Monday, October 03, 2016

Trump Brand Anti Semitism

“This feels like the closest thing to the type of anti-Semitism that my grandparents talk about experiencing in Poland.”

Kushner’s extended family fired back, launching an internecine war of words: “Please don't invoke our grandparents in vain just so you can sleep better at night,” seethed one Kushner cousin. “It is self-serving and disgusting.”

“When you stand silent and smiling in the background, his Jewish son-in-law,” she wrote to her boss, “you’re giving his most hateful supporters tacit approval.”

“Donald Trump,” Reizes says, “has put the Jewish community in a turmoil that I don’t really think we’ve experienced in a long time.”

31-year-old Andrew Aglin, founder of the Daily Stormer—a bigot and racist who refers to his presidential candidate by nom de guerre, “Glorious Leader.” College undergraduates from California, leisurely attending white nationalist conferences, have also shown up; and 25-year-old Matthew Heimbach, dubbed the “next David Duke.” (“Hail, Emperor Trump and hail victory.”Trump has opted to wink and nod at such “deplorables” (as Hillary Clinton has called them) when given the chance.

“What’s most shocking silent the Jewish establishment has been in calling out Trump’s behavior,” Kaplan said. She later added, “The same people who told me that anti-Semitism was everywhere are now conspicuously silent on Trump. In some cases, they’re supporting Trump.”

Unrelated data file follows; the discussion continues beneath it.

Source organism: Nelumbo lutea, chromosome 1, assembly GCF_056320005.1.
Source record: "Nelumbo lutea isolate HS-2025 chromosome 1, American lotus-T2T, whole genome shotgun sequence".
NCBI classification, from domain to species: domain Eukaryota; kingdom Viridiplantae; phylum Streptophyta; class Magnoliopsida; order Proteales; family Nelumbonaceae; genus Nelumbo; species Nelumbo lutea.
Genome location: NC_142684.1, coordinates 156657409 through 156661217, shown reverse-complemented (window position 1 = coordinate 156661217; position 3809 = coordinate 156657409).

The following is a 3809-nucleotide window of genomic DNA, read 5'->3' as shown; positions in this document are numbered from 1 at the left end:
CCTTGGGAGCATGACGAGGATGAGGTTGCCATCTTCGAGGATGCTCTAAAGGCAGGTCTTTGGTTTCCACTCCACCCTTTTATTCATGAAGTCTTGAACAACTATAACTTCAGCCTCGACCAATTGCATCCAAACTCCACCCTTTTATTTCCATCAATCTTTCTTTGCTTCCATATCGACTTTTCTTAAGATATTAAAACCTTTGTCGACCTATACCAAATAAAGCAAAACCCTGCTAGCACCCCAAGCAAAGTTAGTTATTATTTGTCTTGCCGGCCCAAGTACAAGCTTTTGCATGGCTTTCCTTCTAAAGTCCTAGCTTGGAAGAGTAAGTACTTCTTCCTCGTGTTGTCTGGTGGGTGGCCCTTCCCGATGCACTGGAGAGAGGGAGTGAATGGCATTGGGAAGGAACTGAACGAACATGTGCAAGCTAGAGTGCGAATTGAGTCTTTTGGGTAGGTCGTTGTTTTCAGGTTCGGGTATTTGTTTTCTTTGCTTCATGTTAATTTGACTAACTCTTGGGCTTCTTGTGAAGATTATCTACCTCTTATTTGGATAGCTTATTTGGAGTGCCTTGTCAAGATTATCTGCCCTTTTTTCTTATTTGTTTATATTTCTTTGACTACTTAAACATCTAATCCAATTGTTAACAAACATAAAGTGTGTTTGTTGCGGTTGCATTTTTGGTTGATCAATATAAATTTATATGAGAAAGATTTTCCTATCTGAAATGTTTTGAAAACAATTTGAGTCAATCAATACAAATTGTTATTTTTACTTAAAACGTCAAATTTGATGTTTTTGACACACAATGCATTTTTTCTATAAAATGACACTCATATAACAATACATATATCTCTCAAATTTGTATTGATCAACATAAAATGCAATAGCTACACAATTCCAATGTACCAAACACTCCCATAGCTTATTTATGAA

“Donald Trump is not a distraction. He is the thing our tradition teaches us to resist,” Beinart wrote. “In this season of national decision and Jewish self-reflection, please reflect on your silence.”

“It’s a moment when both you and your grandma get to be right about this,” Harpo Jaeger, 25, tells me, an experienced campus activist in Jewish politics and a faith-based organizer. “She gets to be right that anti-Semitism is alive and well, and Jews should be worried about it,” he adds. “And the left gets to be correct, in that the anti-Israel or anti-Zionist left doesn’t have a monopoly on anti-Semitism. These people really are everywhere.”

“Why the Jews? I don’t know,” says Zach Reizes. “It’s a very scary thought, that maybe all those horror stories we’ve been told about Jewish persecution are right.” The nineteen-year-old adds, “Maybe they’re still foreshadowing a future that we thought had died.”

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